Uralic as a Corded Ware substrate of Indo-Iranian, and loanwords in Finno-Ugric

Asko Parpola has recently published a new paper, Finnish vatsa ~ Sanskrit vatsá and the formation of Indo-Iranian and Uralic languages.

Abstract:

Finnish vatsa ‘stomach’ < PFU *vaćća < Proto-Indo-Aryan *vatsá- ‘calf’ < PIE *vet-(e)s-ó- ‘yearling’ contrasts with Finnish vasa- ‘calf’ < Proto-Iranian *vasa- ‘calf’. Indo-Aryan -ts- versus Iranian -s- refl ects the divergent development of PIE *-tst- in the Iranian branch (> *-st-, with Greek and Balto-Slavic) and in the Indo-Aryan branch ( > *-tt-, probably due to Uralic substratum). The split of Indo-Iranian can be traced in the archaeological record to the differentiation of the Yamnaya culture in the North Pontic and Volga steppes respectively during the third millennium BCE, due to the use of separate sources of metal: the Iranian branch was dependent on the North Caucasus, while the Indo-Aryan branch was oriented towards the Urals. It is argued that the Abashevo culture of the Mid-Volga-Kama-Belaya basins and the Sejma-Turbino trade network (2200–1900 BCE) were bilingual in Proto-Indo-Aryan and PFU, and introduced the PFU as the basis of West Uralic (Volga-Finnic) into the Netted Ware Culture of the Upper Volga-Oka (1900–200 BCE).

He updates thus his quite recent model from On the emergence, contacts and dispersal of Proto-Indo-European, Proto-Uralic and Proto-Aryan in an archaeological perspective (2017).

In it he supported a North-West Indo-European expansion with Corded Ware, and a Neolithic Proto-Uralic community in East Europe (associated with the Comb Ware culture), as I did before the famous 2015 papers.

In fact, he supports that the satemization trend of Proto-Indo-Iranian is due to a Proto-Finno-Ugric substratum in its population in the Volga-Ural region, similar to the model I propose (with the Corded Ware substratum hypothesis).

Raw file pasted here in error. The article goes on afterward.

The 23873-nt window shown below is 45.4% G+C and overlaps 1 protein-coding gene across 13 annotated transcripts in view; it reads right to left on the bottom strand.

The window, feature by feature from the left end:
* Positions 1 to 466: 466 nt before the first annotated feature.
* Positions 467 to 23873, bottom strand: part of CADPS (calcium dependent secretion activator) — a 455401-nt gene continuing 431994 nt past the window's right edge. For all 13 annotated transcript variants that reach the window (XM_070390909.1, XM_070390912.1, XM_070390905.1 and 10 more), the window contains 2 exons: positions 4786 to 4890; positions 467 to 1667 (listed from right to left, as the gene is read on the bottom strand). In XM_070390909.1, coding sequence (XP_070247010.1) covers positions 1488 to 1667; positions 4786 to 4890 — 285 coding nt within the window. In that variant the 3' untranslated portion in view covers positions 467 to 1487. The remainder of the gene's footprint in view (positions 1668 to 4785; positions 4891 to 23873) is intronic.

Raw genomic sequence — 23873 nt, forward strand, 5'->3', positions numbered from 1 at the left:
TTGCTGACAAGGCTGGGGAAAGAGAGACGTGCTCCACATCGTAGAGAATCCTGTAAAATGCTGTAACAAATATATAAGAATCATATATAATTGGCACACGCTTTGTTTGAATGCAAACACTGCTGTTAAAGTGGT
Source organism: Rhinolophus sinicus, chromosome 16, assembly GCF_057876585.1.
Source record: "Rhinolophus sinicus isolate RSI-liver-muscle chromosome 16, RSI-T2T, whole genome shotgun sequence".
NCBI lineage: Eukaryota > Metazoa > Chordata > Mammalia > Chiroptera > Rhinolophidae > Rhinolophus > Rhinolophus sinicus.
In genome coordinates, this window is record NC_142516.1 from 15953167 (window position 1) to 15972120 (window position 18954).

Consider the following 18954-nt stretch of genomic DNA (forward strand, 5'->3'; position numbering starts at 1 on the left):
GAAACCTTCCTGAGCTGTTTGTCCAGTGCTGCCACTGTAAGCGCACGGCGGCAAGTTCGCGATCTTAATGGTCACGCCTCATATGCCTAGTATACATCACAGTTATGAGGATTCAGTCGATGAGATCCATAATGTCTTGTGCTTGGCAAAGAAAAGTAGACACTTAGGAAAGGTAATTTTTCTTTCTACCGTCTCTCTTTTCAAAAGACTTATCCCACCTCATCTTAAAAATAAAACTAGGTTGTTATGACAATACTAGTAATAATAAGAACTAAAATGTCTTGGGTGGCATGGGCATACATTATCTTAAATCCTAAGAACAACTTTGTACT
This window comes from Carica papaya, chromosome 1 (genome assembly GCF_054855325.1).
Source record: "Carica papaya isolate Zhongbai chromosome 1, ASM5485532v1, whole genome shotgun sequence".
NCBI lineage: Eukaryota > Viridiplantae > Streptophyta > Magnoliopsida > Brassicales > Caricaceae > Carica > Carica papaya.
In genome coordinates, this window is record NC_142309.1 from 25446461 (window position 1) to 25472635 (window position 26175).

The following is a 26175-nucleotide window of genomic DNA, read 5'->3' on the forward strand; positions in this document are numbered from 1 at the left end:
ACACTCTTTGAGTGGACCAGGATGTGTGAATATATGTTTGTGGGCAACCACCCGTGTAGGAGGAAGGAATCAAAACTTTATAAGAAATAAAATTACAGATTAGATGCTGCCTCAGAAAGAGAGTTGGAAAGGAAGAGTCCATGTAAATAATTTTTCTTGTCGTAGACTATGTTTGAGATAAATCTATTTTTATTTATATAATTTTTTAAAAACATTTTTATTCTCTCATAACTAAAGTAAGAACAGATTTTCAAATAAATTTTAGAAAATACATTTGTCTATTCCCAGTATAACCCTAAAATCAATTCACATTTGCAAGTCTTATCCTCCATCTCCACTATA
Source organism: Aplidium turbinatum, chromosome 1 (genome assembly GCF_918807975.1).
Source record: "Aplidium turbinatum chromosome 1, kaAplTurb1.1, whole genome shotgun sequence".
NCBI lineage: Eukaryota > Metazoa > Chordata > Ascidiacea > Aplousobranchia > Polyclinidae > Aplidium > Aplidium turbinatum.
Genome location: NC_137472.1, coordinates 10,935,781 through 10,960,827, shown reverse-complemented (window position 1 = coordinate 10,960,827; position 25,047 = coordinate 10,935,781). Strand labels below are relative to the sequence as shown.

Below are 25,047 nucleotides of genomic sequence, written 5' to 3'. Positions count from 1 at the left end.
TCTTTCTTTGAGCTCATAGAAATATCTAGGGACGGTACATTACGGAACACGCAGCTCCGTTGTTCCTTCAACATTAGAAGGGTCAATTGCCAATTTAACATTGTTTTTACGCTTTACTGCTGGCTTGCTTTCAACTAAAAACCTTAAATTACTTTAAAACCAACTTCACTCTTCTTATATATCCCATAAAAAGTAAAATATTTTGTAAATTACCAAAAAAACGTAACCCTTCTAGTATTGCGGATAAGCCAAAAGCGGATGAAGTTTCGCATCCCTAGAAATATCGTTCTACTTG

NOTE. While for Parpola the ‘satemizing’ substratum of Balto-Slavic (a NWIE dialect) may not come exactly from the same Finno-Ugric population as for Indo-Iranian, but from a different Uralic dialect (as I explain in my hypothesis), for the few extant supporters of an Indo-Slavonic group there should not be any problem identifying the same ancient substrate as for the Proto-Indo-Iranian population…

Now that North-West Indo-European is clearly associated with the Yamna -> Bell Beaker expansion, I understand that his previous model is obsolete and needs a revision.

I find it especially difficult to understand (in light of his previous theory) why he compares Indo-Aryan *vatsa– and Iranian *vasa– to assert that the former is the origin of the loanword in Finno-Ugric, when the Proto-Indo-Iranian form is essentially the same as the Indo-Aryan one, with respect to the *w– evolution into *v– in both PII and late FU dialects…

NOTE: I wrote him yesterday asking for this issue, I will post here his answer.

EDIT (20 MAR 2018): The summary of his answer regarding his selection of Indo-Aryan *vatsa– vs. Iranian *vasa– (instead of just PII *watsa-/vatsa-) is one based on Archaeology (and likley guesstimates), since he understands the split into Iranian and Indo-Aryan to have happened early within the Yamna culture, so that the cultural admixture of Abashevo must have happened after the separation.

netted-ware-parpola